Malawi
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Mapeto DWS suffers double blow in MRA tax evasion case

ACCUSED: Mapeto during previous court appearance

Mapeto David Whitehead and Sons (DWS) Limited found itself in deep waters as both the High Court and the Supreme Court delivered adverse rulings against the company’s directors. The courts dismissed their pleas, dealing a significant blow to their case.

On Thursday, High Court Judge Joseph Chigona rejected an application and all preliminary objections raised by the executives of Mapeto DWS and two Malawi Revenue Authority (MRA) customs officers in connection with the K16.5 billion tax evasion case. The application sought to have the matter referred to Chief Justice Rizine Mzikamanda for certification as a Constitutional issue.

One of the arguments made by the DWS executives was that they were facing charges under the Financial Crimes Act of 2017, which they believed was not applicable to their case. They claimed that the alleged offense took place in 2012, before the Act was introduced. On the other hand, the accused executives and MRA customs officers raised objections regarding the amendment of the charge sheet.

In his ruling, High Court Judge Joseph Chigona found that the application for certification and all the objections lacked merit and dismissed them entirely.

The setback for Mapeto DWS continued with a ruling by Justice Lovemore Chikopa in the Supreme Court on the previous day. Latif and Mapeto DWS had sought the release of their impounded goods, as the seizure had severely impacted their business, effectively causing its shutdown.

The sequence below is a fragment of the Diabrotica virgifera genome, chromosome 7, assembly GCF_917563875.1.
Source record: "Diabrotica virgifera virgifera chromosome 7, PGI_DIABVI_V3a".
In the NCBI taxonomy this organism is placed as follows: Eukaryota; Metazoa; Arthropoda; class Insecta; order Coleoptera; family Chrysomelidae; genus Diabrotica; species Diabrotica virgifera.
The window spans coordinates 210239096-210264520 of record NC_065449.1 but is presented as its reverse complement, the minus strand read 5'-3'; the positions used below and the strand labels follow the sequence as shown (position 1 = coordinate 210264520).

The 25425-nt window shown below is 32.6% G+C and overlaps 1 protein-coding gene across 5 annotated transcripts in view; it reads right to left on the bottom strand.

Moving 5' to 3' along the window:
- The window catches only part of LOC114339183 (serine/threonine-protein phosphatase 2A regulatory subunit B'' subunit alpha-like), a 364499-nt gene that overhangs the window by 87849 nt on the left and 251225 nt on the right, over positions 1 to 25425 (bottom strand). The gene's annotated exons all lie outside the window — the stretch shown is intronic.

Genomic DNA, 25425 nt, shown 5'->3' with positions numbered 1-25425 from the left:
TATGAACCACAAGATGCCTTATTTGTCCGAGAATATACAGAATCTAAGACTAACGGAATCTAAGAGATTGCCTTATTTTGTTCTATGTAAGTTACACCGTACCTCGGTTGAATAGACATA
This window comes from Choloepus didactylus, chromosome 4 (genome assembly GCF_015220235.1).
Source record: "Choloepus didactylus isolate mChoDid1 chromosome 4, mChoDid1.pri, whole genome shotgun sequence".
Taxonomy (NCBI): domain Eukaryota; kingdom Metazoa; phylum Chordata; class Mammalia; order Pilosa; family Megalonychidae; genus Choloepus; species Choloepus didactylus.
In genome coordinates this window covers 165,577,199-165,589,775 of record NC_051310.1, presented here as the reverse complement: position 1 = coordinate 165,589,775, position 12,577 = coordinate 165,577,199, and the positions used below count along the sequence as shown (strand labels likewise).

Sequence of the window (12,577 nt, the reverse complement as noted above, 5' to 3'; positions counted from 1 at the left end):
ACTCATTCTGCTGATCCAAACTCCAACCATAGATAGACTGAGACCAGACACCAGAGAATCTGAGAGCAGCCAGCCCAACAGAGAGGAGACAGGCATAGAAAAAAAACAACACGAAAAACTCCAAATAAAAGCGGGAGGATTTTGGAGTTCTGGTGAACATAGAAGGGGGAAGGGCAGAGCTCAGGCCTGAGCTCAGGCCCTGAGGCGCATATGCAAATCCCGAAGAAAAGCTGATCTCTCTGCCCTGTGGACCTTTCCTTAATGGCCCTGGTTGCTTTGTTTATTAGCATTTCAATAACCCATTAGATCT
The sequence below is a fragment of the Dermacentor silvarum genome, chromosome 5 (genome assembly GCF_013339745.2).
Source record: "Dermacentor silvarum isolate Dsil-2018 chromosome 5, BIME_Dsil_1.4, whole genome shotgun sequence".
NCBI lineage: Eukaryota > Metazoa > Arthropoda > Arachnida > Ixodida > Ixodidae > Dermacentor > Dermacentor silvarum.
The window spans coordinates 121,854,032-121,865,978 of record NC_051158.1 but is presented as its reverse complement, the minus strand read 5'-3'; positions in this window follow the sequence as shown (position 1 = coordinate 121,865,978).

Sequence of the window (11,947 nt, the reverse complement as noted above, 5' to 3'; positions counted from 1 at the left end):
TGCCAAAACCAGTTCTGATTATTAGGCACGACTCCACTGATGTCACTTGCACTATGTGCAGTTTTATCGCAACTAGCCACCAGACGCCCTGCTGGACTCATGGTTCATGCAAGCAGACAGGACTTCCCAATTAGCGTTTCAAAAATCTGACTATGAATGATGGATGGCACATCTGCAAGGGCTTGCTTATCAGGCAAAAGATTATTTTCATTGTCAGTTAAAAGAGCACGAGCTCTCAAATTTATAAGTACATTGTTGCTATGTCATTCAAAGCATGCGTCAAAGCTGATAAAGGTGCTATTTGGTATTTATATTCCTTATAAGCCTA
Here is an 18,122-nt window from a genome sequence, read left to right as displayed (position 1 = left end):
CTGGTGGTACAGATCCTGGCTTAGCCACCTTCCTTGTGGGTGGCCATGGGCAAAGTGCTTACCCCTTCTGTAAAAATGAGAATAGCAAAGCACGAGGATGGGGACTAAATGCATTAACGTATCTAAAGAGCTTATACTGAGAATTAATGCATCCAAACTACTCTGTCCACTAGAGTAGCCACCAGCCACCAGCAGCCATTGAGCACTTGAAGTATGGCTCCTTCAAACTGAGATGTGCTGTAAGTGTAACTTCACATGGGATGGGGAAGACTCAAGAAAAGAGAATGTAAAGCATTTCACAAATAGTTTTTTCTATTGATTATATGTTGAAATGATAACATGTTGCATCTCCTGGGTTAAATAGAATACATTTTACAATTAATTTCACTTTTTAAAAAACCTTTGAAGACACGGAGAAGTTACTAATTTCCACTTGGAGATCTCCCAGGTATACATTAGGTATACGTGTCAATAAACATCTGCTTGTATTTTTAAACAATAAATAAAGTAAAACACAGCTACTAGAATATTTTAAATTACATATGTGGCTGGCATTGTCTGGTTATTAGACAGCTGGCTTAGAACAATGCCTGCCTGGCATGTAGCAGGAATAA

Justice Chikopa refused to grant the application, stating that it should have been brought as an appeal or in the context of one, rather than as a stand-alone application.

Faizal used to work closely with the DPP government

The tax evasion case against Mapeto DWS Limited and its senior executives began on May 23, 2021, when the Malawi Revenue Authority arrested five senior executives for alleged tax evasion amounting to an estimated K10.8 billion. The figure was later revised to K16.5 billion, and after factoring in penalties and interest, it surged to K32 billion two months later.

The five Mapeto DWS executives, Faizal Giffar Latif, Muhammed Gaffar, Abdul Rashid Bakali, Yaseen Muhammed, and Martin Mpata, all pleaded not guilty to the 15 counts related to customs offenses, VAT evasion, non-remittance of PAYE, and money laundering.

Assistant Accountant Devchad Purohit, also an accused in the case, was reported to be at large.

Additionally, two MRA officers, George Mwaluka and Tsepiso Kaunda, were implicated in the case and pleaded not guilty to charges of aiding and abetting smuggling and conspiracy to commit customs offenses.

Faizal Latif, who had significant political connections and acquired David Whitehead Limited in 2003 through a controversial privatization program, was known for funding the former ruling party, DPP, during political campaigns.

Mapeto DWS faced accusations of allegedly importing containers of brand-new tires but declaring them as used ones to the tax authorities. The MRA seized their goods in early 2021 on suspicions of smuggling.